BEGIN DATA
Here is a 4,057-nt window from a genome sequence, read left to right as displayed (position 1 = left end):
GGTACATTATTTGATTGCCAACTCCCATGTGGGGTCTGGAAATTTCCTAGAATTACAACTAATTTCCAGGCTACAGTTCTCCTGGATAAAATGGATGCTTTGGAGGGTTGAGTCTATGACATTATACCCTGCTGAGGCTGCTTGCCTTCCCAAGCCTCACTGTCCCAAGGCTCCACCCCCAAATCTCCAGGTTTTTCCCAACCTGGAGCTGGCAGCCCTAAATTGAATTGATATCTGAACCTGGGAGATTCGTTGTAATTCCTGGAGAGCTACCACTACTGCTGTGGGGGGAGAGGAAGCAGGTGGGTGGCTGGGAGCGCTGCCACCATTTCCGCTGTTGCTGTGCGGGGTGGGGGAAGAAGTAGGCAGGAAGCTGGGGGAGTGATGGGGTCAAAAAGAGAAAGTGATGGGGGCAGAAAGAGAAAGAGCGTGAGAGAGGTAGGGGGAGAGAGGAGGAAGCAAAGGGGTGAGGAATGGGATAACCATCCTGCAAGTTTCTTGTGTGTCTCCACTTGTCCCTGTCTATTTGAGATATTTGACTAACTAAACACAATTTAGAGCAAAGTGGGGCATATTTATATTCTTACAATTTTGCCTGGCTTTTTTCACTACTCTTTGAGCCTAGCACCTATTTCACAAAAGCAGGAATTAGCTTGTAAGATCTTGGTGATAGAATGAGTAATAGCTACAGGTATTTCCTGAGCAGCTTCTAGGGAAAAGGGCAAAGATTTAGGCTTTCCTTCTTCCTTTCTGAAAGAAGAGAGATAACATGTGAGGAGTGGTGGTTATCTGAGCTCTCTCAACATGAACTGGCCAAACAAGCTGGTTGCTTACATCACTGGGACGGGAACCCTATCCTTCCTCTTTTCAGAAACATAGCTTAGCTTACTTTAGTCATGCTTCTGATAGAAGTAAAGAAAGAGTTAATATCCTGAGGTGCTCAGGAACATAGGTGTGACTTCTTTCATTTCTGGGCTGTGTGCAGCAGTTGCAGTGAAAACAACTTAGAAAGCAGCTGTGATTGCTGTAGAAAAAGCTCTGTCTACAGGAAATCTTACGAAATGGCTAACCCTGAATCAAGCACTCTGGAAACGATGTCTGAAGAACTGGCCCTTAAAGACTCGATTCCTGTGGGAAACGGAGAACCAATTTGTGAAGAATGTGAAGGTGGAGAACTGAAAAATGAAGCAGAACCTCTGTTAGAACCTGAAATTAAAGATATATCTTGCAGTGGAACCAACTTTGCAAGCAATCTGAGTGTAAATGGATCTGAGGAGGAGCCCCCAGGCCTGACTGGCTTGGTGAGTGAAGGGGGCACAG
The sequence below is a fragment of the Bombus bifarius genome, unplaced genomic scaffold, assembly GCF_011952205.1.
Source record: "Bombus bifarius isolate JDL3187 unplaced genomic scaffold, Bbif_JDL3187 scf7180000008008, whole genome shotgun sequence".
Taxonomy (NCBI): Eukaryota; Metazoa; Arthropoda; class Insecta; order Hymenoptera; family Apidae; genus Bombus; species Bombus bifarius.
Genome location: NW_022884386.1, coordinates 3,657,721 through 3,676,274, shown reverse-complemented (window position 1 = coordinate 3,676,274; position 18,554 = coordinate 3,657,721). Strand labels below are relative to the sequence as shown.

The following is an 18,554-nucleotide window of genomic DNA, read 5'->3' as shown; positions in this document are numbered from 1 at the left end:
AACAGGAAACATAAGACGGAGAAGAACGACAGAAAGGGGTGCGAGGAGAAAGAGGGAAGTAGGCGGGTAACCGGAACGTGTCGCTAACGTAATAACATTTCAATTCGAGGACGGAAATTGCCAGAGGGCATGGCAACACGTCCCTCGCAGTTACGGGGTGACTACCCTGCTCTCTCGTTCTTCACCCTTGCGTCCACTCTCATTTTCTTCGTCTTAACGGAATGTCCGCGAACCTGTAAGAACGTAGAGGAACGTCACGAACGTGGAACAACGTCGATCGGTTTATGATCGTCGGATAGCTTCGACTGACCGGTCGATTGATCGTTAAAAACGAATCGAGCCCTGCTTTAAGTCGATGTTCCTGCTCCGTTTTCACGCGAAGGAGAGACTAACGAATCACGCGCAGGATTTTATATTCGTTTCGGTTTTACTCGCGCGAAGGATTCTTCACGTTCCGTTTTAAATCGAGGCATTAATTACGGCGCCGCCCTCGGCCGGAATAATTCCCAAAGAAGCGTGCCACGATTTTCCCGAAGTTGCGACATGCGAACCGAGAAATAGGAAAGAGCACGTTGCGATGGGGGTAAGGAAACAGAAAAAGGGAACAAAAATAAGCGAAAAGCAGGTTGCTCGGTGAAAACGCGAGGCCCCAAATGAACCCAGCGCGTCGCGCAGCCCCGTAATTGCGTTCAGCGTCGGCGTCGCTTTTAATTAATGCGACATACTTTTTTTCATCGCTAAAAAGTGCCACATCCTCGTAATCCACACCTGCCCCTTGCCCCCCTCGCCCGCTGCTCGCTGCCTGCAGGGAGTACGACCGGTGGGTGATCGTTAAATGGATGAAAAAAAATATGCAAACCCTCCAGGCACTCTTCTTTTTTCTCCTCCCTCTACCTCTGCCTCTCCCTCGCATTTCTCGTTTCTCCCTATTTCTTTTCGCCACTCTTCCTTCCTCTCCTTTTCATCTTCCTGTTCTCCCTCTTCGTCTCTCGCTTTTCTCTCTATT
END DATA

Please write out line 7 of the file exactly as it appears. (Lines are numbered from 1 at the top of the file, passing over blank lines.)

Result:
The following is an 18,554-nucleotide window of genomic DNA, read 5'->3' as shown; positions in this document are numbered from 1 at the left end: